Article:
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As someone who debated the healthcare and immigration topics... Tim's characterization is pretty accurate as far as I recall.

 

The only difference is that no one in my area ran any of the cases Tim mentions on immigration. And I ran a case on H1 visa allotment. I thought it was pretty fun.

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Immigration - while the topics are worded in opposite directions (strengthen regulation vs decrease restriction) in fact that year most teams decreased restrictions and said that this was a way to strengthen the system. Because increasing restriction, while it has adherents in the real world for political reasons, is pretty indefensible in debate rounds. At least the specific restrictions that we tend to focus on. There are some restrictions (Marielitos, unaccompanied minors, HIV positive immigrants, LGBT immigrants) that really can't be defended. IDK how many of those still exist, but they were really hard cases to debate on that topic, except that you could run Topicality. On this topic, they would be near impossible to beat. Even hard to K, given that restrictive laws would be decreased. If you want this topic, you have to prepare for Not debating about immigration or restriction or anything brought up in the 1AC - you will debate Congress vs Courts vs Executive 100% of the time. And if the HIV ban still exists in any form, I would think that that would be the most popular case.

 

Several of these cases were run on the Civil Liberties topic in 2005-2006, so nobody who was on that topic will still be debating. I think that a lot of the cases you identify don't have much recent literature on them, or the laws that affect them have been modified over the past 15 years. The unaccompanied minors thing, for example, was changed around quite a bit when they folded the INS into ICE (plus some paranoid guys wrote a lot about it after 9/11 so there are specific links to a couple of disadvantages). On a lot of the other cases you mention, there's just not been much of anything written about them since the early 90s, which kind of makes them unattractive (or at least did back in 2006, I don't know if anything's changed since then). I only saw an HIV exclusion case once, although I did get my ass kicked by it.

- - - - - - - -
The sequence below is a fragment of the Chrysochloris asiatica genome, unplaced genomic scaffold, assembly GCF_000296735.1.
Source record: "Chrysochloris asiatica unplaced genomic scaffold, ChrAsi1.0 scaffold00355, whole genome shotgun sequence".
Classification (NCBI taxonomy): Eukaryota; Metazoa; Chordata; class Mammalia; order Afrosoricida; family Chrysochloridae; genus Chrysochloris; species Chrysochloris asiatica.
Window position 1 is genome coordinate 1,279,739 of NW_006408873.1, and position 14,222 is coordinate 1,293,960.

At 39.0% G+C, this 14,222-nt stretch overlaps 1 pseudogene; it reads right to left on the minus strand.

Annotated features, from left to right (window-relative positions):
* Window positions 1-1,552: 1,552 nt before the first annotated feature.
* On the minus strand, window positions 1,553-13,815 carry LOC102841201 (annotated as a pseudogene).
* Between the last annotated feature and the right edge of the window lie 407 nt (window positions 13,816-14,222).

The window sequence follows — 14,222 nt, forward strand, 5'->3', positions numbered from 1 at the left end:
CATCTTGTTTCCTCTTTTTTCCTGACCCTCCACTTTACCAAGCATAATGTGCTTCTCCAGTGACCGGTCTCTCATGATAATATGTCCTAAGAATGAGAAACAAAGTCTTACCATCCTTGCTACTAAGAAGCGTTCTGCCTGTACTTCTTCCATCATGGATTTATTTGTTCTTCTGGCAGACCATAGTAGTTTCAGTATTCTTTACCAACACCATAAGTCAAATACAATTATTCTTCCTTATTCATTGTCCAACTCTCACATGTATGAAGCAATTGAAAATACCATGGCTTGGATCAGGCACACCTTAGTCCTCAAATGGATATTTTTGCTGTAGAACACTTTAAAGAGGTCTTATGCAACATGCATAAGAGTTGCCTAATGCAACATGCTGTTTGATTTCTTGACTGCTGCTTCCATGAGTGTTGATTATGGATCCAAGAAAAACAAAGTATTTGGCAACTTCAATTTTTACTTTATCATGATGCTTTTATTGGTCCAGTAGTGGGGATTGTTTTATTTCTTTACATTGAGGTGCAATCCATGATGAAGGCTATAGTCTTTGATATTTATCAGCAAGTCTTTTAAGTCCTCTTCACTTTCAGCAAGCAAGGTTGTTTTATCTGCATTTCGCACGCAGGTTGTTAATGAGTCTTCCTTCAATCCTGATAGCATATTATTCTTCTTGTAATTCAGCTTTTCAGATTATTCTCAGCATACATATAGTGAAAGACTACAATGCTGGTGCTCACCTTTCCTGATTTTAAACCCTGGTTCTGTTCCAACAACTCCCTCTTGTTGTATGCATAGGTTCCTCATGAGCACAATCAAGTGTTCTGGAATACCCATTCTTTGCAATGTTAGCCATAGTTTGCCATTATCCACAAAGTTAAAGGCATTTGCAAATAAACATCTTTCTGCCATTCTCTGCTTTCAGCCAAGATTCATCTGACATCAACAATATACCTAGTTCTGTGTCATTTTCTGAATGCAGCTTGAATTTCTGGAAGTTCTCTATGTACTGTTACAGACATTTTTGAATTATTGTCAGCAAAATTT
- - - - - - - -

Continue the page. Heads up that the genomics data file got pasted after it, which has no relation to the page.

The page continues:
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I concur with much of what Tim said, especially on the immigration topic. Ugh....I'm still getting junk mail from anti-immigration groups we contacted regarding materials on that one.....the anti-immigration crowd is in bed with some decidedly unsavory groups.

 

SS for the homeless wasn't my favorite topic ever, though it was far from the worst ever. I remember some decidedly creative cases (like more free toilets in public parks) making for some funny rounds. And I remember taking a whole group of my novice debaters to the public library for research...since it was 104 degrees in Tulsa that day, many of our truly homeless were also in the library to get out of the heat. One particularly clueless library assistant literally yelled across the reading area to one of my debaters: "Young man...are you the one who wanted the books about how all the homeless people have AIDS?"

 

Space: as I've warned in here earlier, this won't be anywhere NEAR as broad & expansive as people seem to think it will be. Time frames on most DAs will overwhelm the case scenarios.

 

Health Care: Yes it was narrow; Tim has it right with his count of 4 topical Affs. But he's also right that the level of case-side debate was amazing. I'd vote for it in a heartbeat.

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Several of these cases were run on the Civil Liberties topic in 2005-2006, so nobody who was on that topic will still be debating. I think that a lot of the cases you identify don't have much recent literature on them, or the laws that affect them have been modified over the past 15 years. The unaccompanied minors thing, for example, was changed around quite a bit when they folded the INS into ICE (plus some paranoid guys wrote a lot about it after 9/11 so there are specific links to a couple of disadvantages). On a lot of the other cases you mention, there's just not been much of anything written about them since the early 90s, which kind of makes them unattractive (or at least did back in 2006, I don't know if anything's changed since then). I only saw an HIV exclusion case once, although I did get my ass kicked by it.

 

I'm going to disagree on the recency of immigration literature. Post-9/11 lit deals with tons of immigration issues. The bib on the topic paper barely begins to scratch the surface. Though some specific case areas from the 94-95 topic may not have legs, there's as many or more areas that make up for it. People can vote against immigration all they want, but don't vote against for lack of recent lit. It's out there.